In the third place, if, in fact, the ‘tongues of angels’ refer to known human languages, what was Paul’s point? Since angels were God’s appointed spokesmen, they naturally would perform their assignment in such a way that God would be represented as He would want to be.

God’s own angelic messengers would have complied with their responsibility in such a way and manner that they would have God’s approval. In other words, angels would naturally articulate God’s message as well as it could be expressed, i.e., perfectly.

When God inspired mere humans to communicate His will, He integrated their own educational background, stylistic idiosyncrasies, and vocabulary into their oral and literary productions.

No such need would have existed for angels. Their communications would have been unfiltered through human agency. Their announcements would have been the essence and pinnacle of eloquence and oratorical skill.

Perhaps, then, Paul wasn’t drawing a contrast between human and nonhuman languages at all. Before referring to the ‘tongues of angels,’ he referred to ‘the tongues of men.’ Why would Paul say, ‘Though I speak with the tongues of men’?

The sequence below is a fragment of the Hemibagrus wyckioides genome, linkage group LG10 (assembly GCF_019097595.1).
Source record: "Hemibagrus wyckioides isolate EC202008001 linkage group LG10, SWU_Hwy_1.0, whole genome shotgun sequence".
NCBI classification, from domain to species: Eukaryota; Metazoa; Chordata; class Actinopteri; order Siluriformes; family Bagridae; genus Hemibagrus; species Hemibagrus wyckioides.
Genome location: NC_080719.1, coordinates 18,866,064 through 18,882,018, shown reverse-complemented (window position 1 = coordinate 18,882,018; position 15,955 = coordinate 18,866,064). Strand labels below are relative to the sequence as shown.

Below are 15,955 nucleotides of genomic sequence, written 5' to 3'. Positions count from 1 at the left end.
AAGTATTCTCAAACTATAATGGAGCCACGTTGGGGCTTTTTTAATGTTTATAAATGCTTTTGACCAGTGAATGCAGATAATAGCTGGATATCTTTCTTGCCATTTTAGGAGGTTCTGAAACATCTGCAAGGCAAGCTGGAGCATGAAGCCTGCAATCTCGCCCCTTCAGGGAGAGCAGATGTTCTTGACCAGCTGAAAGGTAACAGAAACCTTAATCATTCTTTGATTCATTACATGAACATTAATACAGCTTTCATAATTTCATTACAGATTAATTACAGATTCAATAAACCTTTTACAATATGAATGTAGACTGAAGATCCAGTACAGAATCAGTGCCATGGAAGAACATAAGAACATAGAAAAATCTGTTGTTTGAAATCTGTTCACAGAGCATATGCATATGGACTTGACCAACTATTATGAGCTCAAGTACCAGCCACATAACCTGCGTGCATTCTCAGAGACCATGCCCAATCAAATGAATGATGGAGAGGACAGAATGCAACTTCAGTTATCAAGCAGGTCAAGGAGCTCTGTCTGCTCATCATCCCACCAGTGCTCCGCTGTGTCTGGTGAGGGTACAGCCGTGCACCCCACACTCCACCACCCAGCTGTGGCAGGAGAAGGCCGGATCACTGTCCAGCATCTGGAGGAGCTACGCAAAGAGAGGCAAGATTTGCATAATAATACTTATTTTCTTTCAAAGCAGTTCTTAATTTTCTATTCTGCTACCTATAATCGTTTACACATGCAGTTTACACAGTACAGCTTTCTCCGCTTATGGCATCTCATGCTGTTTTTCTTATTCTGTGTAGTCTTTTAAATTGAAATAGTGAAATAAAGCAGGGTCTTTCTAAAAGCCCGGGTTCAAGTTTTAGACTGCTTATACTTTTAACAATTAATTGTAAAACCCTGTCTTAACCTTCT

After all, isn’t that precisely what all adult humans do? We humans, humans, speak at least one human language! Paul must have been referring, then, not to the ability to speak a human language, but to the ability to speak all human languages.

No tongue-speaker in the first-century church had the ability to speak all human languages. In fact, the textual evidence indicates that most tongue-speakers probably had the ability to speak only one human language, which he, himself, didn’t understand, thus necessitating the need for an inspired interpreter, 1 Corinthians 12:30 / 1 Corinthians 14:26-28.

Paul could apparently speak more languages than any of the others, 1 Corinthians 14:18. If the ‘tongues of men’ referred to the number of human languages, rather than referring to the ability to speak a human language, then the ‘tongues of angels’ would refer not to the ability to speak an angelic language but to the ability to speak human languages ‘the way angels do’.